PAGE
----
That’s important because Microsoft isn’t just interested in creating one qubit that can work in one perfect lab environment – what Marcus calls “a demonstration of quantum information.”
Instead, the company hopes to create dependable tools that scientists without a quantum background can use to solve some of the world’s most difficult problems. By doing that, they believe they will help usher in a “quantum economy” that could revolutionize industries such as medicine and materials science.
Marcus – whose collaboration with Microsoft began almost by happenstance when he happened to be seated next to Microsoft’s Freedman at a dinner some years ago – said he came to realize that a quantum economy would never be realized unless the scientists and the engineers began partnering more closely.
“I knew that to get over the hump and get to the point where you started to be able to create machines that have never existed before, it was necessary to change the way we did business,” Marcus said. “We need scientists, engineers of all sorts, technicians, programmers, all working on the same team.”
That effort includes bringing other longtime collaborators on board.
Troyer is currently a professor of computational physics at ETH Zurich in Switzerland, one of the leading universities in the world. Among his areas of expertise are simulations of quantum materials, the testing of quantum devices, optimization of quantum algorithms and the development of software for quantum computers.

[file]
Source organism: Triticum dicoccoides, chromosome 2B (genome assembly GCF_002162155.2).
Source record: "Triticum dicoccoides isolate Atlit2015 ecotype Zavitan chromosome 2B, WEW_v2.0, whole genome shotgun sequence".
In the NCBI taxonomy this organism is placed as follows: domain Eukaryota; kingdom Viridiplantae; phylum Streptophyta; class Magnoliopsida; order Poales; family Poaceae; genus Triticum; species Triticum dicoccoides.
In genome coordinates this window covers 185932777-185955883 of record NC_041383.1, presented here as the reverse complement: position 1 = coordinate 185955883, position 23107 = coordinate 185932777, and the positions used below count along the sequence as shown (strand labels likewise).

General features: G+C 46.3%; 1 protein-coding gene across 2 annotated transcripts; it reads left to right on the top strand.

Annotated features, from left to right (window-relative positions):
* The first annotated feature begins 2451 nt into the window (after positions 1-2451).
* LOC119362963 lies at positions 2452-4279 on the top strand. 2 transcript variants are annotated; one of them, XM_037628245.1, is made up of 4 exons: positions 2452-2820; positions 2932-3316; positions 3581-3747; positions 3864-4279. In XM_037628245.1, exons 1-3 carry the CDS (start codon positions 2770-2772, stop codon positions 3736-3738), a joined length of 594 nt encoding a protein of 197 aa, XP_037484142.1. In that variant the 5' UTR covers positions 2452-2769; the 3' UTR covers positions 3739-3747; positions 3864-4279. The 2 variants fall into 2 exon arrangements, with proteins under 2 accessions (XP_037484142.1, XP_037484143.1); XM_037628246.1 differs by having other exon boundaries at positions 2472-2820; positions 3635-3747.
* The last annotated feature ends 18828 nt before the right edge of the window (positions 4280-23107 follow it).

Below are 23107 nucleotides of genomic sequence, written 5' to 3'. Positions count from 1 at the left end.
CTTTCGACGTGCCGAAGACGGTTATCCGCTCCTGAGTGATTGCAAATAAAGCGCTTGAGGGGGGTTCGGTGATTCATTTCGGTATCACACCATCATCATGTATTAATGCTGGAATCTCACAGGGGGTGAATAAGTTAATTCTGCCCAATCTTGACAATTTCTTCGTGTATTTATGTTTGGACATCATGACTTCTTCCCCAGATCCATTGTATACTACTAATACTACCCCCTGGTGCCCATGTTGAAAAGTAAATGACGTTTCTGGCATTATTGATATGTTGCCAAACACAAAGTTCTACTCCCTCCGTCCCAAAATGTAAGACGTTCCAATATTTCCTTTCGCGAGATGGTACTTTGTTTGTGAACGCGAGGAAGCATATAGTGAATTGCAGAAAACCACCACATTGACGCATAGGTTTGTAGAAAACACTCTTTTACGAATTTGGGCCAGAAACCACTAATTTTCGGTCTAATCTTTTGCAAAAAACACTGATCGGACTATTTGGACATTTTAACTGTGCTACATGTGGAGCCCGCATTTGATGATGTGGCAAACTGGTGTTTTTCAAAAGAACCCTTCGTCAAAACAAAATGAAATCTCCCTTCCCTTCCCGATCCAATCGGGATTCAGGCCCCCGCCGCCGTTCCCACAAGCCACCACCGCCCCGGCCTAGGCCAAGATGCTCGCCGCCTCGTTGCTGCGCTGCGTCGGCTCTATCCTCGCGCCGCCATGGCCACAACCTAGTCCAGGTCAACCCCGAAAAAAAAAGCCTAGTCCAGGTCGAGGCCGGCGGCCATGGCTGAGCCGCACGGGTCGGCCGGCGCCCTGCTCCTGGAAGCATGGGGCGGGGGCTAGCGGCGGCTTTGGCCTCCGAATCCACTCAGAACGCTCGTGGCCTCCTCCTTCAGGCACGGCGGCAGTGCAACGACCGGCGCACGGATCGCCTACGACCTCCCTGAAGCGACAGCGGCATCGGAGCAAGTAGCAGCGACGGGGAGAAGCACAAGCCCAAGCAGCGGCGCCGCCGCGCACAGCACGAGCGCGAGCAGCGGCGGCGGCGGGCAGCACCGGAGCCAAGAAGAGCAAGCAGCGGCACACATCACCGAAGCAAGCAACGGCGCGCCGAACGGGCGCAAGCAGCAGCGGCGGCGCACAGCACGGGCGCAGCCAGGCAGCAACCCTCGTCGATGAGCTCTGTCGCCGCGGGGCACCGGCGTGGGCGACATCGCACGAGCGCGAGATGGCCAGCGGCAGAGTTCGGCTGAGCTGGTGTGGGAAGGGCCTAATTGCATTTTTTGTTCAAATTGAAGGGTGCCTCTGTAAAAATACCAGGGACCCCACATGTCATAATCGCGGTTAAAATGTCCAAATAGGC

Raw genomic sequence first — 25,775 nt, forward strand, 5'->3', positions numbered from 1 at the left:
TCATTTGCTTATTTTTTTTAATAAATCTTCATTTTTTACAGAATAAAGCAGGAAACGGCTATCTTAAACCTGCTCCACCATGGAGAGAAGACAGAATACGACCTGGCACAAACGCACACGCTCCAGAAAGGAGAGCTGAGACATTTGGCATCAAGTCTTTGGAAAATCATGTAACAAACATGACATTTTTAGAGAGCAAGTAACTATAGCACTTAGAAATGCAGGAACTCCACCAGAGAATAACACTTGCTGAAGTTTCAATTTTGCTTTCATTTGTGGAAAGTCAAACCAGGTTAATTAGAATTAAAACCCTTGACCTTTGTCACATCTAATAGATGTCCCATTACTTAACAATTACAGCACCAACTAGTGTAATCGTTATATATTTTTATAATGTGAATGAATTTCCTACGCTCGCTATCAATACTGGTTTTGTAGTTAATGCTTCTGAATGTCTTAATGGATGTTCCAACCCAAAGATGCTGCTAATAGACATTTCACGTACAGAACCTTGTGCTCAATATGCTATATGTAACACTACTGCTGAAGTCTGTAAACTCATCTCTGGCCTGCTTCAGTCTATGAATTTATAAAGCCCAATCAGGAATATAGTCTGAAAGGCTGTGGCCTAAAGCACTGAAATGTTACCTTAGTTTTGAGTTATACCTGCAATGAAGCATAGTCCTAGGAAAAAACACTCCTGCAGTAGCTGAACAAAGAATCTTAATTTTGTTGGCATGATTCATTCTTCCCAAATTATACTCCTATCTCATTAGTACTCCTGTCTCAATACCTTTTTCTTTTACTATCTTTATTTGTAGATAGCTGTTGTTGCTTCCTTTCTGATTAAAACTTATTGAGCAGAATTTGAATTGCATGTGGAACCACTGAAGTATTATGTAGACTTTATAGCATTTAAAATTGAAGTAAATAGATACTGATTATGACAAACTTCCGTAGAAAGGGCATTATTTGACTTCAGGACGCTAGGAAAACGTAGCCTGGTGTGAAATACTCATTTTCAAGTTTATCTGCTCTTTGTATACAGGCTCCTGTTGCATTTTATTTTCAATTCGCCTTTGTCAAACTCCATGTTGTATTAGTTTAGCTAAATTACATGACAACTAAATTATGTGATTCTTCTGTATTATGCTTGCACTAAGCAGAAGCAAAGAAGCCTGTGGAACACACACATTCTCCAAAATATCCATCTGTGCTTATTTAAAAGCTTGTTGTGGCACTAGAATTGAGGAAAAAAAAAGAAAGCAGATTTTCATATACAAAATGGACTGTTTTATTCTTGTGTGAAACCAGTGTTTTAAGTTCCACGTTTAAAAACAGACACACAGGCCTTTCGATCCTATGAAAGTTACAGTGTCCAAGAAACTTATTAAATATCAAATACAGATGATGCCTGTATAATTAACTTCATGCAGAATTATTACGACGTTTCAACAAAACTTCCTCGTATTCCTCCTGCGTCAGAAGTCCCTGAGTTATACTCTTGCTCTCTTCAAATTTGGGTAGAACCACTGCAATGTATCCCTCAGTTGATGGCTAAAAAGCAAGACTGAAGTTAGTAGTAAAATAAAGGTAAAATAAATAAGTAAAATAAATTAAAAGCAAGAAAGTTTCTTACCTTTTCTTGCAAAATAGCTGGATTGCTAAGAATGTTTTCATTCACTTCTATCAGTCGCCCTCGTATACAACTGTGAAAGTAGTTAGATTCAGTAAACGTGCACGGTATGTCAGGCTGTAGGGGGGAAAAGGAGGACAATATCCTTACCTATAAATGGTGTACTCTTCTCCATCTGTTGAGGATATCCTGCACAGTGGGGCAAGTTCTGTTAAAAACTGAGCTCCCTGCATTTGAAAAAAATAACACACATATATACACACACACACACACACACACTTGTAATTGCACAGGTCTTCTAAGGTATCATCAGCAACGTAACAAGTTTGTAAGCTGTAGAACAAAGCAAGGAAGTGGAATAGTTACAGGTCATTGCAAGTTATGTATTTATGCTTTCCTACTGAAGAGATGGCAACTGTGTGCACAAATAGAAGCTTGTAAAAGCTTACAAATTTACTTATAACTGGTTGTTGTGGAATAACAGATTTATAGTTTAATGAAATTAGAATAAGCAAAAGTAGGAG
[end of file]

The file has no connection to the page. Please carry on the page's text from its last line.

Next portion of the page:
Reilly, an experimental physicist, is a professor and director of the Centre for Quantum Machines at the University of Sydney in Australia. He leads a team of physicists and engineers working on the challenges of scaling up quantum systems.
Making the building blocks
of a quantum computer
Qubits are the key building block to a quantum computer. Using qubits, researchers believe that quantum computers could very quickly process multiple solutions to a problem at the same time, rather than sequentially.
One of the biggest challenges to building a working quantum computer is how picky qubits can be. A quantum system can only remain in a quantum state when it’s not being disturbed, so quantum computers are built to be in incredibly cold, unique environments.
The Microsoft team believes that topological qubits are better able to withstand challenges such as heat or electrical noise, allowing them to remain in a quantum state longer. That, in turn, makes them much more practical and effective.
“A topological design is less impacted by changes in its environment,” Holmdahl said.
At the same time as Microsoft is working to build a quantum computer, it’s also creating the software that could run on it. The goal is to have a system that can begin to efficiently solve complex problems from day one.
“Similar to classical high-performance computing, we need not just hardware but also optimized software,” Troyer said.